I'm pretty new to Ubuntu but I am currently trying to use a server version to display an application for a stripped down kiosk. I've got Ubuntu booting up into the application I want at startup, however I've run into one issue. I need to change the display orientation from Landscape to Portrait.

So far I haven't had much success and I've searched through the google a bunch without anything working for me. I thought I'd ask here. From my understanding I should be using the xrandr command.

What I've tried so far is:

xrandr which tells me that it Can't open disaply

xrandr -d :0 which gives me the following output

xrandr: Output HDMI1 is not disconnected but has no modes
xrandr: Output HDMI1 is not disconnected but has no modes
xrandr: Output VIRTUAL1 is not disconnected but has no modes
Screen 0: minimum 320 x 200, current 1680 x 1050, maximum 32767 x 32767
VGA1 connected 1680x1050+0+0 (normal left inverted right x axis y axis) 490mm x 320mm 1680x1050 59.9**
HDMI1 connected (normal left inverted right x axis y axis)
HDMI2 connected (normal left inverted right x axis y axis) 
VIRTUAL1 connected (normal left inverted right x axis y axis) 

From that I figure I should do something like:

xrandr --output VGA1 --rotate left

However, that responds with Can't open display.

I've tried a few other things but I'm really at a loss here. Any help would be greatly appreciated.


  • Which desktop environment/window manager are you using (if any?) – Wilf Sep 7 '15 at 22:46

You probably need to specify the display to modify/use, using -d again (or --screen?):

xrandr --output VGA1 --rotate normal -d :0

Note that this needs to be done with the display focused on the screen, otherwise it may throw a error like xrandr: Configure crtc 0 failed (e.g. when doing the commands from a TTY) - to fix this the display needs to be focused when the command is run, so for instance with a TTY you could use this command and switch back to the GUI quickly:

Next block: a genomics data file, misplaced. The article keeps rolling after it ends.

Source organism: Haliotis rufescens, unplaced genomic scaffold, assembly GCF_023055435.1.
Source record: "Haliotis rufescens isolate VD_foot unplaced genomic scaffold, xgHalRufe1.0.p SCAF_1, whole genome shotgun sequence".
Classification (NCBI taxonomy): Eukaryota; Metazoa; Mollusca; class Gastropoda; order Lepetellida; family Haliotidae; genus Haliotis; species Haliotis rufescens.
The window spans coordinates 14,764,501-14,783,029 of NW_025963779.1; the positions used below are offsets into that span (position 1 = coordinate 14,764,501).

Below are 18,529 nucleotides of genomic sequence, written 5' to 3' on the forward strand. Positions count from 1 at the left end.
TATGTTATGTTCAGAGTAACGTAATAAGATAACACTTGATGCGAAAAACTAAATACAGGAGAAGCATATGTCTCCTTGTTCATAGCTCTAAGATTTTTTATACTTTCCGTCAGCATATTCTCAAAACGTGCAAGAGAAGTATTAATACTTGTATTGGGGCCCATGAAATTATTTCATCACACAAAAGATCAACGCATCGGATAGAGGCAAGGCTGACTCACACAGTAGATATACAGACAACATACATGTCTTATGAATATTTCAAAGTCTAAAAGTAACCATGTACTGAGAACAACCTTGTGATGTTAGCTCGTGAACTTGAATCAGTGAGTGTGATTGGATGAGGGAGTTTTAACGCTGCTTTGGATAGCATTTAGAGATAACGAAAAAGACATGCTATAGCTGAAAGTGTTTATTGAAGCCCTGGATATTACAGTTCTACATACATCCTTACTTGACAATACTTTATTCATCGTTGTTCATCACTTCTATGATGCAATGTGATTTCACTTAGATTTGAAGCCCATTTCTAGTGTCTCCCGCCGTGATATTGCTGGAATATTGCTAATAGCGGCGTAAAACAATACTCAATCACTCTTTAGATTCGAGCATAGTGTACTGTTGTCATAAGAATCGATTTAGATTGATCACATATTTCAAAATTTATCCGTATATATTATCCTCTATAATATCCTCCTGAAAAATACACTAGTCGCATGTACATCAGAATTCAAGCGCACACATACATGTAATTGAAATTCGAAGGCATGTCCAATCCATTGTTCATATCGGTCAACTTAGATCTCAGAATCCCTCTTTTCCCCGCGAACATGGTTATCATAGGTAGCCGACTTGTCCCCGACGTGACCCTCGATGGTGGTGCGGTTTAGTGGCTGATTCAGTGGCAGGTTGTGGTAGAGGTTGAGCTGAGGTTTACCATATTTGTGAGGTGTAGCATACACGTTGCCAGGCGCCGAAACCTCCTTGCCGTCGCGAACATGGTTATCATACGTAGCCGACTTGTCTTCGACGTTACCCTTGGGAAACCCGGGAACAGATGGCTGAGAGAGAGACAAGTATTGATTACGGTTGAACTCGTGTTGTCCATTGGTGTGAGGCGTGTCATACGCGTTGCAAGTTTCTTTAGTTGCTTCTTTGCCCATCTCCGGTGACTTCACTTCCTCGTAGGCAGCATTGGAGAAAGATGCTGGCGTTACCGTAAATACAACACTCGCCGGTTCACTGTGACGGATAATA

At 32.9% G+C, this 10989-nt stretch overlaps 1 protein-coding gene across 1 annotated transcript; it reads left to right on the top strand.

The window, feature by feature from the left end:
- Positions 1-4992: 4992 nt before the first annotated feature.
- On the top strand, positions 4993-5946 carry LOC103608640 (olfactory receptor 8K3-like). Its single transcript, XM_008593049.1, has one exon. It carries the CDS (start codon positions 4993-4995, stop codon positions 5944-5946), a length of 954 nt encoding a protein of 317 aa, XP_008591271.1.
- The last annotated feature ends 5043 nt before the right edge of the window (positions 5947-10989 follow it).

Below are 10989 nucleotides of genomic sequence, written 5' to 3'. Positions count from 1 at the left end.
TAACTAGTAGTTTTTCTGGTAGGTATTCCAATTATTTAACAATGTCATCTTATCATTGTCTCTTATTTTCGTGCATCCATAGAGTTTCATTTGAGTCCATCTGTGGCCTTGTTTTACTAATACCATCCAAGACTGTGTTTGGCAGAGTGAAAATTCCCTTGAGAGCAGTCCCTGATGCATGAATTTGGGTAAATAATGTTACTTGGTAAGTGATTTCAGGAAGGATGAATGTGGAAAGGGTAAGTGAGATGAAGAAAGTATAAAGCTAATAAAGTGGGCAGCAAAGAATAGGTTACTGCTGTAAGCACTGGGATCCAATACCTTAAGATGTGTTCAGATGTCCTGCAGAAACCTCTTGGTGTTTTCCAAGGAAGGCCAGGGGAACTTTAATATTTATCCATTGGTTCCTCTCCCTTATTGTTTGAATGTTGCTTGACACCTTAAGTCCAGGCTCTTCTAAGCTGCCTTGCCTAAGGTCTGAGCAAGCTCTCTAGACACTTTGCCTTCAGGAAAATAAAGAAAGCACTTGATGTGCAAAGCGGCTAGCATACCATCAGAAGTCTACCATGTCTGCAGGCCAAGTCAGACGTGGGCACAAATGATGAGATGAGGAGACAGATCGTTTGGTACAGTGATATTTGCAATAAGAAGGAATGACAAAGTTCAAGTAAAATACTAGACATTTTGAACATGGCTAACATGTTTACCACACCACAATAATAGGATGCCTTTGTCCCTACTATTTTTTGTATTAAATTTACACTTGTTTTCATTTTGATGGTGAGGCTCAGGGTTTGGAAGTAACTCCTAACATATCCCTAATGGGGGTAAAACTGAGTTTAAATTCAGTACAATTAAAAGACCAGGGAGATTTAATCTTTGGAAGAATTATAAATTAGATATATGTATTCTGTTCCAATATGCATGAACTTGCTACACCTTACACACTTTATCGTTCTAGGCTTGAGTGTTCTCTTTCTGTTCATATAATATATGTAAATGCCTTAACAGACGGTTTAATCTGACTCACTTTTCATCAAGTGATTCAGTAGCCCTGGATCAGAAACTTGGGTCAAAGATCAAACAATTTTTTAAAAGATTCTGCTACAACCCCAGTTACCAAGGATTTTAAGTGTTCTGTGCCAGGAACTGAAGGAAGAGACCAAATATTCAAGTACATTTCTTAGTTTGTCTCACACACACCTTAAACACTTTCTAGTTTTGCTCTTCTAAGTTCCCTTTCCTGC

sleep 5; xrandr --output VGA1 --rotate normal -d :0

Also, desktop environments often include display settings, you may be able to do this from there.

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  • Thank you so much Wilf! You are awesome. I've added this to the script that starts up my application and now it does it automatically! Thanks again! – Mark Sep 8 '15 at 16:38
  • Hey Wilf, I'm hoping you have another quick answer for me. I've switched from using VGA to HDMI. Now whenever I use xrandr -d :0 it just tells me "Can't Open Display" no mater what I put after it. Any ideas? Thanks again! – Mark Oct 27 '15 at 21:51
  • It may be under a different display number (e.g. 1 - probably depends on graphic cards and stuff) - you should be able to see this by running echo $DISPLAY, or looking at the output of the w command – Wilf Oct 28 '15 at 8:48
  • 1
    echo $DISPLAY gave me a blank response and with w I'm not sure what I'm looking for. I was about to go through different display numbers by trial and error (I think I had tried that before without success) and for no apparent reason xrandr -d :0 output properly this time. Thanks for the replies! You're the best. I wonder how long this will work for... – Mark Oct 28 '15 at 17:45

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